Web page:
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Paxil Birth Defect Litigation - First Trial A Bust For Glaxo

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opednews.com Headlined to H4 2/18/10

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Baldwin "appears to be saying here that there is no evidence that the drug causes birth defects," Healy told the jury. "That appears to me to be incompatible with the data that we reviewed earlier."

Baldwin's paper was published the same year the new drug application for Paxil was submitted to the FDA on November 10, 1989.

Incriminating Data Destroyed.

During the trial, the jury saw an exhibit showing minutes from a teleconference for a Paxil project team meeting, at which Anne Bell and others were present, on March 26, 1998. Page eight of the minutes stated: "It has already been discovered that raw data from four of the original Ferrosan sponsored toxicology studies conducted at Huntingdon Life Sciences were destroyed by HLS in 1993."

Healy told the jury that he had done studies for Glaxo and other major pharmaceutical companies and he still had the raw data 15 or 20 years later. "From my work on the serotonin system back in the early '80s, almost 30 years ago," he said, "I still have the raw data."

"The idea that I would destroy the data is almost inconceivable," Healy stated.

People may be concerned about a particular study and want to go back and look at the books, he said. "It's a bit like auditing a major company like Enron."

But it's "even more important actually in science," Healy told the jury. "People with a different point of view need to be able to say, look, show me the data."
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They may "even suspect that I didn't do the study," he said, "so a defense for me is to be able to say here are the notebooks, here are the clinical records."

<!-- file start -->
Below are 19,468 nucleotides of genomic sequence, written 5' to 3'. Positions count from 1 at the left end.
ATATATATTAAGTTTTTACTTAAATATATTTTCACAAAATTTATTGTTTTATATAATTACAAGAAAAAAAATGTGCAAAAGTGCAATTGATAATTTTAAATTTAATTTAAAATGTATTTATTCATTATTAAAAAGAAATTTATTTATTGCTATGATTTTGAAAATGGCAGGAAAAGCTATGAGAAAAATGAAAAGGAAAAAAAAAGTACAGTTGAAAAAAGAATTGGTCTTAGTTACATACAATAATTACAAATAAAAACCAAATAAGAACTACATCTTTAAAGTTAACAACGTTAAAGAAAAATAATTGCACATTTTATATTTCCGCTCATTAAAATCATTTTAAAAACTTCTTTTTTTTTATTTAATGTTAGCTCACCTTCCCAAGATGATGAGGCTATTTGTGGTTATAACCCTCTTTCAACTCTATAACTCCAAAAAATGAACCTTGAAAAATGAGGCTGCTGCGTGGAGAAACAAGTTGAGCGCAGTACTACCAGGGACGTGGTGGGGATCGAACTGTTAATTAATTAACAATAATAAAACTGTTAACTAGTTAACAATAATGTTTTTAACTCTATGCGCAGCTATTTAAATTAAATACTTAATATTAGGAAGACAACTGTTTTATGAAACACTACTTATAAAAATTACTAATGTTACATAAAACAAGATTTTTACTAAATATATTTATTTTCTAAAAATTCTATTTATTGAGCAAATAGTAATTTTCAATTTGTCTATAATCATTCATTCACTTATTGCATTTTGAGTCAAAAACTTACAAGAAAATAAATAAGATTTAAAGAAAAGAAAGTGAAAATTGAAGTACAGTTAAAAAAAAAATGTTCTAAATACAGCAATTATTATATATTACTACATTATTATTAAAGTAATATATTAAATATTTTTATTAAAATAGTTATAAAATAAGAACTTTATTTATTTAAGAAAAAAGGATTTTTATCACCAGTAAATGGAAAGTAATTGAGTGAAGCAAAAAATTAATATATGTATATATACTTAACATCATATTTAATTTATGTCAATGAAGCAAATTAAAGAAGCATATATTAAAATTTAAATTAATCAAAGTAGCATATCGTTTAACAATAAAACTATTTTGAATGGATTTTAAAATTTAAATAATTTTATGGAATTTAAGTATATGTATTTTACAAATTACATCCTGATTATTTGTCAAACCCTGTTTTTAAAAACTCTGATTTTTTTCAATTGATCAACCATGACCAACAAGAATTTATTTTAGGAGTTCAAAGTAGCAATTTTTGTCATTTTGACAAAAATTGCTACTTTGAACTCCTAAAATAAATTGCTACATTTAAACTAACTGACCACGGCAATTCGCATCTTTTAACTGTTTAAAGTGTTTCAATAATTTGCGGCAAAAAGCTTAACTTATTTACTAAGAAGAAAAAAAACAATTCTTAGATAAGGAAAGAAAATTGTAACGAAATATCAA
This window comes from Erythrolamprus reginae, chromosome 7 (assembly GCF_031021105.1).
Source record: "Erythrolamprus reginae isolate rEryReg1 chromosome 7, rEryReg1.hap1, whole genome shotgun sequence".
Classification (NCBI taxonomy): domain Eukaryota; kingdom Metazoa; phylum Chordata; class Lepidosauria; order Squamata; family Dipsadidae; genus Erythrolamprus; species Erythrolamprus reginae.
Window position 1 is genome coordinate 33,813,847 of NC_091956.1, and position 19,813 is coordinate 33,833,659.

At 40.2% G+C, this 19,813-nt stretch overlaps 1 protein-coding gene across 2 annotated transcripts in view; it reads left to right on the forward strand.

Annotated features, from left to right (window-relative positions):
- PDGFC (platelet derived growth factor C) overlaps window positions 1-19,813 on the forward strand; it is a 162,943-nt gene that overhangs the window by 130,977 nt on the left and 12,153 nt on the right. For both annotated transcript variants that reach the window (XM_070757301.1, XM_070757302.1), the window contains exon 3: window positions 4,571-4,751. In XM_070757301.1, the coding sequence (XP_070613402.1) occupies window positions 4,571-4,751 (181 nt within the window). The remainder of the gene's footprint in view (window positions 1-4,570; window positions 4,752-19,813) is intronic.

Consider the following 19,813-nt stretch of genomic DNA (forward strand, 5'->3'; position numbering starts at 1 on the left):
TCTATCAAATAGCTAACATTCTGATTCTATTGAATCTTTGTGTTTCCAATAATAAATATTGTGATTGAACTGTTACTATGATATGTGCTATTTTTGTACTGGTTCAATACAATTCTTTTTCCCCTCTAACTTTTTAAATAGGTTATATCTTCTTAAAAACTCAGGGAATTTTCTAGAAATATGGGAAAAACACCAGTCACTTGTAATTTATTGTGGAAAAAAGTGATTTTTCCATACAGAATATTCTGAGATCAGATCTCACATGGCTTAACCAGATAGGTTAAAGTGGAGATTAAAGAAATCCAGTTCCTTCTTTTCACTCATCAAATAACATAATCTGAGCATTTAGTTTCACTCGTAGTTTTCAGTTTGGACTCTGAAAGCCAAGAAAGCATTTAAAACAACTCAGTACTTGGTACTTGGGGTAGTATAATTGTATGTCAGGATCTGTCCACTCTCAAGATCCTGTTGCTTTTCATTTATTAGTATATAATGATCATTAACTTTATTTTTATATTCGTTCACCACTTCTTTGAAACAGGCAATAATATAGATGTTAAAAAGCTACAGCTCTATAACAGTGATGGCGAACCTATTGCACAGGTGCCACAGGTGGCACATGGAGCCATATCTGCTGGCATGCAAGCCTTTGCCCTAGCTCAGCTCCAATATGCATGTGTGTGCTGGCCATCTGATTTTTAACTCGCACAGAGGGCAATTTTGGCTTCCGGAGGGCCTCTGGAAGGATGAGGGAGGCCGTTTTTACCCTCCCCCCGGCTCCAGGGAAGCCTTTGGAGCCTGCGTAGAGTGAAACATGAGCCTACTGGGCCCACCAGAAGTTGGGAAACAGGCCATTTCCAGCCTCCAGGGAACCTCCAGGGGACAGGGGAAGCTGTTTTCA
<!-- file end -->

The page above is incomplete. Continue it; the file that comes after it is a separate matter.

So you have to "be prepared to have all sorts of challenges," he told the jury. "But for that to happen, the notebooks, the clinical records, the lab notebooks must be there."

Healy testified that he did not believe the raw data from the original four Ferrosan studies had ever been located. "I believe there were efforts to try and find the microfilms, but they have not been found," he said.

Healy explained that when studies are done, there are a set of procedures called "good laboratory practice," or GLP.

"And it is hoped these days when a company brings a drug to the market," he said, "that the animal work that they do and the human work they do will conform to good laboratory practice and good clinical practice."
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"And part of the requirements here of good laboratory practice is that the raw data is maintained," he told the jury.

Later in Healy's testimony, Tracey showed the jury that Study 295 itself, in regard to raw data, under "maintenance of records," stated "this material will be stored," and the "material will not be discarded or released from these laboratories without the sponsor's prior consent."

Initially, Paxil was FDA approved in 1992, with a Category B rating for pregnant women, meaning animal studies failed to demonstrate a risk to the fetus.

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Evelyn Pringle is an investigative journalist and researcher focused on exposing corruption in government and corporate America.

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If the evidence discussed in this article is corre... by kanawah on Thursday, Feb 18, 2010 at 7:59:29 PM